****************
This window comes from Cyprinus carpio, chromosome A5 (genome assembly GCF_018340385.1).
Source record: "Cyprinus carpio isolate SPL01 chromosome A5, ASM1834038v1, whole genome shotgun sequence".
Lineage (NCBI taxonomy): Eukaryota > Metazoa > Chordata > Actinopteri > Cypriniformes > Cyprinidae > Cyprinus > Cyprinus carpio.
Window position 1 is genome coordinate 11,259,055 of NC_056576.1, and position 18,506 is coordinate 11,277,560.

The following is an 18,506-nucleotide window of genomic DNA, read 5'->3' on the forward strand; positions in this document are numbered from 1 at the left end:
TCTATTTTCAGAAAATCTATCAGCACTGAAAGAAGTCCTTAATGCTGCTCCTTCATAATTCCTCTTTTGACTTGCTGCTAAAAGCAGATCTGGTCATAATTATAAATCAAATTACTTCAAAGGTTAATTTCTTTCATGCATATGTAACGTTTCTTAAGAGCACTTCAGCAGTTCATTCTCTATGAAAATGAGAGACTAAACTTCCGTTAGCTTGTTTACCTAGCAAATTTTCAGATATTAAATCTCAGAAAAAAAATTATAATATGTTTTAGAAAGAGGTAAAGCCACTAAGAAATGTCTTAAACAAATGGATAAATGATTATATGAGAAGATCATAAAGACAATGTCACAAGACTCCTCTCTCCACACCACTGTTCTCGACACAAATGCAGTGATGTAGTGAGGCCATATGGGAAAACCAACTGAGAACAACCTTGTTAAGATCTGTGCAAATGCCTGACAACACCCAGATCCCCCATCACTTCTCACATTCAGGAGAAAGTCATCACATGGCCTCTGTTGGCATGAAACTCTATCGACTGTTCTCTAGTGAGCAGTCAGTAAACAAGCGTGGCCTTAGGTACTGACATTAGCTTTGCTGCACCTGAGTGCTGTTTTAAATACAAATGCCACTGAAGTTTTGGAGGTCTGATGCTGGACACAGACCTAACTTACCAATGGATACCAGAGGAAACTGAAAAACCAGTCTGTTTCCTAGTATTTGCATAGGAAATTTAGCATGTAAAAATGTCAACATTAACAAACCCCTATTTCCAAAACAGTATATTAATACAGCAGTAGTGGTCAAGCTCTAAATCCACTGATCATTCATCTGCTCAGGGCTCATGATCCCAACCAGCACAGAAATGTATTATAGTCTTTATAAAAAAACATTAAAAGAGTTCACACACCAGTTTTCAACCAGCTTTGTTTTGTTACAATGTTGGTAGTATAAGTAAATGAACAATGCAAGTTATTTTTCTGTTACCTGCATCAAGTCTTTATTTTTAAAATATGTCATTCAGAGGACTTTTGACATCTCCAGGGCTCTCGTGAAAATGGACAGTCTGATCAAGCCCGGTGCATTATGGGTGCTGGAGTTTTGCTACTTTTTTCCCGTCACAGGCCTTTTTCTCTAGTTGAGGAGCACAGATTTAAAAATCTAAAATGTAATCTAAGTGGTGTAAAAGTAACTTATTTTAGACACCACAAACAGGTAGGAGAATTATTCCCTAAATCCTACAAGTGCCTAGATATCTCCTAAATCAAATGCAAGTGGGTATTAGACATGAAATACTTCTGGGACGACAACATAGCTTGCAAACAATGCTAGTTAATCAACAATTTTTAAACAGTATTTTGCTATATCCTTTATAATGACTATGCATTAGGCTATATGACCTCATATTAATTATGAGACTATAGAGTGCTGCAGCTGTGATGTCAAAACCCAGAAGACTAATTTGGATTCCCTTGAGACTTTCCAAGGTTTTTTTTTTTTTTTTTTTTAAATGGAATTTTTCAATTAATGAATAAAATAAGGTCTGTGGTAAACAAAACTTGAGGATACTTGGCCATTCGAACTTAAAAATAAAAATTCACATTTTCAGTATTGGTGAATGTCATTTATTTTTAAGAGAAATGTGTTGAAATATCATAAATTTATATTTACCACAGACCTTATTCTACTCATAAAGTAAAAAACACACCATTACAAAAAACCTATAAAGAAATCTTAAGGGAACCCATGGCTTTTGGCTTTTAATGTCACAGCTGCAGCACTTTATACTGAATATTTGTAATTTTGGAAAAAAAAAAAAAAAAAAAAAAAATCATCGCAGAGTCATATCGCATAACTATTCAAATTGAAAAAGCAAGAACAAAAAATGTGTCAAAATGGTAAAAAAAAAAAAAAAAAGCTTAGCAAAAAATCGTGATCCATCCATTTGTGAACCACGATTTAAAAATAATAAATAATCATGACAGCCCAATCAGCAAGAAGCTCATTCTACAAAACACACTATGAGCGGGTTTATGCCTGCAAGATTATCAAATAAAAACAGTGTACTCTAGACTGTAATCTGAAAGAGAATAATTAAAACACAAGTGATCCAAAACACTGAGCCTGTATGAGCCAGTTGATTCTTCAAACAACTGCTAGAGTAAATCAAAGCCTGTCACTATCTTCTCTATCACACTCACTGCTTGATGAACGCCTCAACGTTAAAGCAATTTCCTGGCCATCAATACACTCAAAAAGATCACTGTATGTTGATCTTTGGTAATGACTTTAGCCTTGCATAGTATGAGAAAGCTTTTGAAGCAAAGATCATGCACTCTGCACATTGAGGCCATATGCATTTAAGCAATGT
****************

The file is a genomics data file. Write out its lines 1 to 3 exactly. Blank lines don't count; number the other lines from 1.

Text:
This window comes from Cyprinus carpio, chromosome A5 (genome assembly GCF_018340385.1).
Source record: "Cyprinus carpio isolate SPL01 chromosome A5, ASM1834038v1, whole genome shotgun sequence".
Lineage (NCBI taxonomy): Eukaryota > Metazoa > Chordata > Actinopteri > Cypriniformes > Cyprinidae > Cyprinus > Cyprinus carpio.